Uber will pay you $1,000 to ditch your car for five weeks

Traffic got you down? If the idea of locking your car keys in a drawer and using alternate means of transportation sounds intriguing, Uber has a challenge for you. Today, the ride-hailing company announced the "One Less Car" trial, in which 175 people in the US and Canada will be selected to ditch their cars for five weeks in exchange for cash and credits to be put toward other travel modes.

Call it a gimmick or a PR stunt, but Uber says the aim is to highlight the high costs of personal car ownership, as well as the external effects on our health and the cities where we live. Uber has long advocated for fewer cars on the road — even as studies have shown that the app-based ride-hailing industry has intensified traffic congestion in cities.

The trial is modeled on a similar experiment conducted by Uber and the Behavioral Insights Team in Australia in 2023, in which dozens of residents were challenged to give up their cars for four weeks. Now, Uber is bringing its experiment to North America.

Car owners in Los Angeles, Chicago, Washington, DC, Miami, San Francisco, Toronto, and Vancouver interested in participating can sign up online for the five-week trial, which will take place July 22nd–August 25th. Uber will then select 30 people from each city to give up their cars during those five weeks.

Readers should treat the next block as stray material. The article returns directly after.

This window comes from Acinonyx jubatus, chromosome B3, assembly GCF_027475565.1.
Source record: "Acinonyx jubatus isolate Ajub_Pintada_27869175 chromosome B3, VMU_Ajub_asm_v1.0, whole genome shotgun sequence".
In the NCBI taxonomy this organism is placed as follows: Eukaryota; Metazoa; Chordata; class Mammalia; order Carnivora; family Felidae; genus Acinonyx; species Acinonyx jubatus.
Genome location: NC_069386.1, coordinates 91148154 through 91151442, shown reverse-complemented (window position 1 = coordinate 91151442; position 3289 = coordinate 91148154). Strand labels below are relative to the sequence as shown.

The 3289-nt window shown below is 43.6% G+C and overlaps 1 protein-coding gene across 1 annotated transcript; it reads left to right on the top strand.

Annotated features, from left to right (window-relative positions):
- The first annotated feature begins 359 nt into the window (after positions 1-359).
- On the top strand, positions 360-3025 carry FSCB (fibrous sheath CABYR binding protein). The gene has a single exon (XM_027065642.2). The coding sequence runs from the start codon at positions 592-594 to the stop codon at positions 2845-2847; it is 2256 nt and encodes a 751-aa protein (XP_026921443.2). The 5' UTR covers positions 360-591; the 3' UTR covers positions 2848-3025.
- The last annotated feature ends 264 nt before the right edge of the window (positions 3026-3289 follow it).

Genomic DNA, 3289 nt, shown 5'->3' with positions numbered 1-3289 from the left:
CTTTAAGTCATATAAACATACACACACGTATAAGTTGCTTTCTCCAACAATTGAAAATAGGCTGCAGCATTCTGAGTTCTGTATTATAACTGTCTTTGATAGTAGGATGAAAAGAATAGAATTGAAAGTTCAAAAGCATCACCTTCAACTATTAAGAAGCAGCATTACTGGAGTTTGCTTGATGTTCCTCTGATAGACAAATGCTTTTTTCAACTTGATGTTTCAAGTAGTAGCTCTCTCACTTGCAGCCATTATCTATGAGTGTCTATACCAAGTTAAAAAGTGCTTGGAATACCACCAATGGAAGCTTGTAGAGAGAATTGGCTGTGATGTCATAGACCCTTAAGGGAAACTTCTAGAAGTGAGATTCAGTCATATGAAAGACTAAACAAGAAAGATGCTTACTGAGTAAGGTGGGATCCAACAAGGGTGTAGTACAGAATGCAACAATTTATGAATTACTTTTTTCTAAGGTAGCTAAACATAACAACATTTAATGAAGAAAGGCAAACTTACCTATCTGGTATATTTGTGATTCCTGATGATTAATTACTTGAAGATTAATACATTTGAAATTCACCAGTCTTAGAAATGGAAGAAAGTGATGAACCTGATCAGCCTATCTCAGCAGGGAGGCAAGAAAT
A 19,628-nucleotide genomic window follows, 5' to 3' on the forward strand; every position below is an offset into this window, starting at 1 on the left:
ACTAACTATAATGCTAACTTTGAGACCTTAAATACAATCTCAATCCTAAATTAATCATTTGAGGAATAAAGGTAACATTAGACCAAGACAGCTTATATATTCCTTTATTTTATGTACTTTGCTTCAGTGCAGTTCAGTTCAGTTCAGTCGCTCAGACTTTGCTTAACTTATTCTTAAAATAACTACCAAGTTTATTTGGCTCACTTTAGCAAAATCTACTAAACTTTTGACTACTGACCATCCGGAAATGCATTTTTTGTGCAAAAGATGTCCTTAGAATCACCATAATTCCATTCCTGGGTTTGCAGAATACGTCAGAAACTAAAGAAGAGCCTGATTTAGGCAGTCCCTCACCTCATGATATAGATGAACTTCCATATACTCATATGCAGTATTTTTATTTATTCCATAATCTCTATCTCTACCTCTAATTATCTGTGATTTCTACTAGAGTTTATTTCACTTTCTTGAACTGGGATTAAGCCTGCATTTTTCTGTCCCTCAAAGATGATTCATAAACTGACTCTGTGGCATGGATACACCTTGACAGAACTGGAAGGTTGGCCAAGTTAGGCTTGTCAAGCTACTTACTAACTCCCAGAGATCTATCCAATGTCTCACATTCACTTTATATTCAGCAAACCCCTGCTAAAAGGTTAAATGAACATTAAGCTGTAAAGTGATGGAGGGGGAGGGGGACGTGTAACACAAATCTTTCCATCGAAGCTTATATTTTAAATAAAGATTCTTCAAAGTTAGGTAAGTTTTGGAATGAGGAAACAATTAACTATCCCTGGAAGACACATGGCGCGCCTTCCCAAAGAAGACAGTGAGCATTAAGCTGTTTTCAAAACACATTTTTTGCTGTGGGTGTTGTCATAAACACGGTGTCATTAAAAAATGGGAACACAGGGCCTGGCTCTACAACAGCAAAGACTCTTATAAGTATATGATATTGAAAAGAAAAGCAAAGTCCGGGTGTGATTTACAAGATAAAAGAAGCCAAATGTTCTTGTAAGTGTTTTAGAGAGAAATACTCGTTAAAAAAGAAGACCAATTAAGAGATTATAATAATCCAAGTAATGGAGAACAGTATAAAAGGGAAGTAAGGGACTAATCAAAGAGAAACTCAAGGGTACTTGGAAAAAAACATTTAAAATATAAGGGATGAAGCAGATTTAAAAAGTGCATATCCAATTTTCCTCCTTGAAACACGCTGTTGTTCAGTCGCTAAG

Each participant will receive $1,000 — based on the average monthly cost for vehicle ownership in the US — to use on Uber rides, bike- and scooter-share, car rental and carshare, and public transportation. This includes $500 in "Uber Cash" redeemable in the Uber app, a $200 voucher for car rental or carshare, and $300 across other transportation modes such as public transit. Uber will also provide a one-month free Uber One membership.

There are a few requirements before signing up, including being 18 or older, having a driver's license, having a vehicle used more than three times per week, having a bank card, and being comfortable documenting the experience. The first week will be a "control period" where participants document their mobility habits.

Uber isn't the first company to come up with this car-free trial idea. In 2018, Lyft launched a similar "Ditch with Lyft" trial, and Uber was inspired to tackle its own trial after seeing encouraging results in Australia, where participants reported increased walking, biking, and public transit usage.

It will be interesting to see how the challenge plays out in different cities with varying levels of transit, bike infrastructure, and density. And it will be equally interesting to see if Uber takes any lessons away about its own contributions to car traffic. 

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